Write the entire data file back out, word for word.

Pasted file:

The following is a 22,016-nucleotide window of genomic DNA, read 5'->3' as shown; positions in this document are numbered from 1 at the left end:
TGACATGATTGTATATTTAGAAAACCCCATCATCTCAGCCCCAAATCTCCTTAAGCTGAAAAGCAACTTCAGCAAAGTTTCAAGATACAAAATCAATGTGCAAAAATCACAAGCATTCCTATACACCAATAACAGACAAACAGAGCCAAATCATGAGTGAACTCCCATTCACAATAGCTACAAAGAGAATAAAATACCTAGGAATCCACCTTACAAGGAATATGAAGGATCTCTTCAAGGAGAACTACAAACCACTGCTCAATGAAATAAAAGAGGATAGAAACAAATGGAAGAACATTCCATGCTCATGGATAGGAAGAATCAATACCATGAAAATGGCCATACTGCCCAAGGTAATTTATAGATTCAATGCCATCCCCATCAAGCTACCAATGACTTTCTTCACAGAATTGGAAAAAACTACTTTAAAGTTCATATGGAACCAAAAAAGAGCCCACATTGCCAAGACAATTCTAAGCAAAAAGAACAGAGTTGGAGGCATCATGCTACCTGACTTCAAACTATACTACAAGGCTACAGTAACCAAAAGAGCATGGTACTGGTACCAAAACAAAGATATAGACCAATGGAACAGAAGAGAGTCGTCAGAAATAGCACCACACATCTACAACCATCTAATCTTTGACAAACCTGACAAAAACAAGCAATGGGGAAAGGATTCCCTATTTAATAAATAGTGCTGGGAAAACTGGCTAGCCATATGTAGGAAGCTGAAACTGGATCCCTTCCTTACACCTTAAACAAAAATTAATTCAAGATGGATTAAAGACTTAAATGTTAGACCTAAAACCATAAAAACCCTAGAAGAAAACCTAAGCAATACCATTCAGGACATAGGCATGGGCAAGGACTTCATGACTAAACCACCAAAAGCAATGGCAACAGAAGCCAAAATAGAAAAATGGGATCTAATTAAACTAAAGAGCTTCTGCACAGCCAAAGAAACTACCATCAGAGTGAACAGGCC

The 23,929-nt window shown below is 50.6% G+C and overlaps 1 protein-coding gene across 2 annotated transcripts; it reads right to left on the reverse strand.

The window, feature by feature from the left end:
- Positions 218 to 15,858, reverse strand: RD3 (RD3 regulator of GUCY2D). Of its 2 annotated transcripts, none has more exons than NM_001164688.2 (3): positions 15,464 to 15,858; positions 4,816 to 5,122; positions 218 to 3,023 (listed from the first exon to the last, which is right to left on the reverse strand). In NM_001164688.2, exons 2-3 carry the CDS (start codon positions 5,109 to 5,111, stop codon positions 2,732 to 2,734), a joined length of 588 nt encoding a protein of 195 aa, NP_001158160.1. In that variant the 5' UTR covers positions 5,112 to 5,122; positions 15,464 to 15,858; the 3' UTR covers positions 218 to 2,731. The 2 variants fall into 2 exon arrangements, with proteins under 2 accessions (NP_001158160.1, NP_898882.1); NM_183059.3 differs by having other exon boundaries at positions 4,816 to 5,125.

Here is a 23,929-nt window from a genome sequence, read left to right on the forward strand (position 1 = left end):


The following is a 22,016-nucleotide window of genomic DNA, read 5'->3' as shown; positions in this document are numbered from 1 at the left end:
TGACATGATTGTATATTTAGAAAACCCCATCATCTCAGCCCCAAATCTCCTTAAGCTGAAAAGCAACTTCAGCAAAGTTTCAAGATACAAAATCAATGTGCAAAAATCACAAGCATTCCTATACACCAATAACAGACAAACAGAGCCAAATCATGAGTGAACTCCCATTCACAATAGCTACAAAGAGAATAAAATACCTAGGAATCCACCTTACAAGGAATATGAAGGATCTCTTCAAGGAGAACTACAAACCACTGCTCAATGAAATAAAAGAGGATAGAAACAAATGGAAGAACATTCCATGCTCATGGATAGGAAGAATCAATACCATGAAAATGGCCATACTGCCCAAGGTAATTTATAGATTCAATGCCATCCCCATCAAGCTACCAATGACTTTCTTCACAGAATTGGAAAAAACTACTTTAAAGTTCATATGGAACCAAAAAAGAGCCCACATTGCCAAGACAATTCTAAGCAAAAAGAACAGAGTTGGAGGCATCATGCTACCTGACTTCAAACTATACTACAAGGCTACAGTAACCAAAAGAGCATGGTACTGGTACCAAAACAAAGATATAGACCAATGGAACAGAAGAGAGTCGTCAGAAATAGCACCACACATCTACAACCATCTAATCTTTGACAAACCTGACAAAAACAAGCAATGGGGAAAGGATTCCCTATTTAATAAATAGTGCTGGGAAAACTGGCTAGCCATATGTAGGAAGCTGAAACTGGATCCCTTCCTTACACCTTAAACAAAAATTAATTCAAGATGGATTAAAGACTTAAATGTTAGACCTAAAACCATAAAAACCCTAGAAGAAAACCTAAGCAATACCATTCAGGACATAGGCATGGGCAAGGACTTCATGACTAAACCACCAAAAGCAATGGCAACAGAAGCCAAAATAGAAAAATGGGATCTAATTAAACTAAAGAGCTTCTGCACAGCCAAAGAAACTACCATCAGAGTGAACAGGCC

The 23,929-nt window shown below is 50.6% G+C and overlaps 1 protein-coding gene across 2 annotated transcripts; it reads right to left on the reverse strand.

The window, feature by feature from the left end:
- Positions 218 to 15,858, reverse strand: RD3 (RD3 regulator of GUCY2D). Of its 2 annotated transcripts, none has more exons than NM_001164688.2 (3): positions 15,464 to 15,858; positions 4,816 to 5,122; positions 218 to 3,023 (listed from the first exon to the last, which is right to left on the reverse strand). In NM_001164688.2, exons 2-3 carry the CDS (start codon positions 5,109 to 5,111, stop codon positions 2,732 to 2,734), a joined length of 588 nt encoding a protein of 195 aa, NP_001158160.1. In that variant the 5' UTR covers positions 5,112 to 5,122; positions 15,464 to 15,858; the 3' UTR covers positions 218 to 2,731. The 2 variants fall into 2 exon arrangements, with proteins under 2 accessions (NP_001158160.1, NP_898882.1); NM_183059.3 differs by having other exon boundaries at positions 4,816 to 5,125.

Here is a 23,929-nt window from a genome sequence, read left to right on the forward strand (position 1 = left end):